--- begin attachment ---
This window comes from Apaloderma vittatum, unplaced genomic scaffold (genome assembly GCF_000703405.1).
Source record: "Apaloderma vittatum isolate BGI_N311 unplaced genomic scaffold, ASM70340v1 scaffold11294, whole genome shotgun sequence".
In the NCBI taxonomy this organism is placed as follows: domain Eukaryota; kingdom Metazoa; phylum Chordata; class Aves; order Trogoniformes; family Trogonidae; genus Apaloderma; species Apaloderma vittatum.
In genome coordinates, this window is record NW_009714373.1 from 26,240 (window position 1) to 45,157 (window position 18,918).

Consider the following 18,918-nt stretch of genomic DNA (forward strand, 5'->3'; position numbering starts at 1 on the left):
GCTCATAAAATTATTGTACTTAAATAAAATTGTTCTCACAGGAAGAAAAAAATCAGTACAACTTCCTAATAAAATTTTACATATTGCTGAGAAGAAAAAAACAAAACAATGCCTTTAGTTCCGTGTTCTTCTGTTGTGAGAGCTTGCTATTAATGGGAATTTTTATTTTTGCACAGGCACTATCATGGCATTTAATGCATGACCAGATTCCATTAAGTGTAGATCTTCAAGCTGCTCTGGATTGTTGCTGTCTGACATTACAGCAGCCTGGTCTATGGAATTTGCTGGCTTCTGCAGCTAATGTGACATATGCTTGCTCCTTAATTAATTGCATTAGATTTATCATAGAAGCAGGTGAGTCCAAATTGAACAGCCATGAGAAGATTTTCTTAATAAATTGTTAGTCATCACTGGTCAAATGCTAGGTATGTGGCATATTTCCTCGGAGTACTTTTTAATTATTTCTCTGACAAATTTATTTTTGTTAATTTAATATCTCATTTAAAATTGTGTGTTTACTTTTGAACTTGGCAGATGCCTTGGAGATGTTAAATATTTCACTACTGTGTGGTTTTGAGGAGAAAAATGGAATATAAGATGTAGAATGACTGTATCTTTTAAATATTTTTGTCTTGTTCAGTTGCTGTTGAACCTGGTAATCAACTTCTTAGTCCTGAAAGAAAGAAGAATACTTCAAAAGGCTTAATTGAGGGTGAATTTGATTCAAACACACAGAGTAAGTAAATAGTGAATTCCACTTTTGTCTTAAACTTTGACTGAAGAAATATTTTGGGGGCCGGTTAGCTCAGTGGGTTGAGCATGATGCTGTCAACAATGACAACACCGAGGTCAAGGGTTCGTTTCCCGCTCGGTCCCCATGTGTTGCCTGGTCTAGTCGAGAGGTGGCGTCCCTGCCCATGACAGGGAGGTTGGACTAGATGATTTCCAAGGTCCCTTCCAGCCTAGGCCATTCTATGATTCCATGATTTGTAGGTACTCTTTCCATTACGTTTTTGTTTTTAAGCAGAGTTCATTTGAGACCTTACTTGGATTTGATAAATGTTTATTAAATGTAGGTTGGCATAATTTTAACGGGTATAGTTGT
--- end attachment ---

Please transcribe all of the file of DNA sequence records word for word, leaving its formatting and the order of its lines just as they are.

This window comes from Apaloderma vittatum, unplaced genomic scaffold (genome assembly GCF_000703405.1).
Source record: "Apaloderma vittatum isolate BGI_N311 unplaced genomic scaffold, ASM70340v1 scaffold11294, whole genome shotgun sequence".
In the NCBI taxonomy this organism is placed as follows: domain Eukaryota; kingdom Metazoa; phylum Chordata; class Aves; order Trogoniformes; family Trogonidae; genus Apaloderma; species Apaloderma vittatum.
In genome coordinates, this window is record NW_009714373.1 from 26,240 (window position 1) to 45,157 (window position 18,918).

Consider the following 18,918-nt stretch of genomic DNA (forward strand, 5'->3'; position numbering starts at 1 on the left):
GCTCATAAAATTATTGTACTTAAATAAAATTGTTCTCACAGGAAGAAAAAAATCAGTACAACTTCCTAATAAAATTTTACATATTGCTGAGAAGAAAAAAACAAAACAATGCCTTTAGTTCCGTGTTCTTCTGTTGTGAGAGCTTGCTATTAATGGGAATTTTTATTTTTGCACAGGCACTATCATGGCATTTAATGCATGACCAGATTCCATTAAGTGTAGATCTTCAAGCTGCTCTGGATTGTTGCTGTCTGACATTACAGCAGCCTGGTCTATGGAATTTGCTGGCTTCTGCAGCTAATGTGACATATGCTTGCTCCTTAATTAATTGCATTAGATTTATCATAGAAGCAGGTGAGTCCAAATTGAACAGCCATGAGAAGATTTTCTTAATAAATTGTTAGTCATCACTGGTCAAATGCTAGGTATGTGGCATATTTCCTCGGAGTACTTTTTAATTATTTCTCTGACAAATTTATTTTTGTTAATTTAATATCTCATTTAAAATTGTGTGTTTACTTTTGAACTTGGCAGATGCCTTGGAGATGTTAAATATTTCACTACTGTGTGGTTTTGAGGAGAAAAATGGAATATAAGATGTAGAATGACTGTATCTTTTAAATATTTTTGTCTTGTTCAGTTGCTGTTGAACCTGGTAATCAACTTCTTAGTCCTGAAAGAAAGAAGAATACTTCAAAAGGCTTAATTGAGGGTGAATTTGATTCAAACACACAGAGTAAGTAAATAGTGAATTCCACTTTTGTCTTAAACTTTGACTGAAGAAATATTTTGGGGGCCGGTTAGCTCAGTGGGTTGAGCATGATGCTGTCAACAATGACAACACCGAGGTCAAGGGTTCGTTTCCCGCTCGGTCCCCATGTGTTGCCTGGTCTAGTCGAGAGGTGGCGTCCCTGCCCATGACAGGGAGGTTGGACTAGATGATTTCCAAGGTCCCTTCCAGCCTAGGCCATTCTATGATTCCATGATTTGTAGGTACTCTTTCCATTACGTTTTTGTTTTTAAGCAGAGTTCATTTGAGACCTTACTTGGATTTGATAAATGTTTATTAAATGTAGGTTGGCATAATTTTAACGGGTATAGTTGT